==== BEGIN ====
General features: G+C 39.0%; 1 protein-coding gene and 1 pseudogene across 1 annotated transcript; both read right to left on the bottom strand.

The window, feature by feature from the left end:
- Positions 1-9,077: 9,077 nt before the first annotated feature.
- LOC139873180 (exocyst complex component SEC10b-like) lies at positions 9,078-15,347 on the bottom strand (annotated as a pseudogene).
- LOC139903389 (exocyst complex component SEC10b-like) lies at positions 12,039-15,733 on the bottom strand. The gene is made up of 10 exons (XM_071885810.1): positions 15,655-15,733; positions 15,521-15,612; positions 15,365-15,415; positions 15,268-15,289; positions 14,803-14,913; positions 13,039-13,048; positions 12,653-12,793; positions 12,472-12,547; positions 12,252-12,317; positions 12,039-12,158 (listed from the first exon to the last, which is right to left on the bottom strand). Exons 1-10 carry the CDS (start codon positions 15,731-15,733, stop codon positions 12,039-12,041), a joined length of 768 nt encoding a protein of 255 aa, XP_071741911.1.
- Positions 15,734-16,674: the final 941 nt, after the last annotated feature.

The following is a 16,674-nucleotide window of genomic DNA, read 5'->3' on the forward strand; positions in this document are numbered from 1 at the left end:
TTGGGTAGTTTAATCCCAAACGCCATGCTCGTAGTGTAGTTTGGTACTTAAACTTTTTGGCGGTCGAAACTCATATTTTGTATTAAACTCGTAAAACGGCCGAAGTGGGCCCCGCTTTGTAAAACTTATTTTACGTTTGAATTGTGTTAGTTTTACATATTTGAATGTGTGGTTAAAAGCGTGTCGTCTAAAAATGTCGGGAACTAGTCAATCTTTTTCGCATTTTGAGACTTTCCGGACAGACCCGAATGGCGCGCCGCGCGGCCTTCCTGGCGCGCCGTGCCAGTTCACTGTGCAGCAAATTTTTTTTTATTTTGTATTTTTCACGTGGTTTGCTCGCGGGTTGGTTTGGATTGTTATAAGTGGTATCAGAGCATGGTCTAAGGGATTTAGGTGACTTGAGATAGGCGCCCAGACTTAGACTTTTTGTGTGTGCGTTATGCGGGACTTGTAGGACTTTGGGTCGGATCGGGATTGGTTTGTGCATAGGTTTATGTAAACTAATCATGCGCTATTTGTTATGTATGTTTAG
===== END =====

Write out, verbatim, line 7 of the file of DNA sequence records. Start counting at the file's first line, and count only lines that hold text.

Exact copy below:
The following is a 16,674-nucleotide window of genomic DNA, read 5'->3' on the forward strand; positions in this document are numbered from 1 at the left end: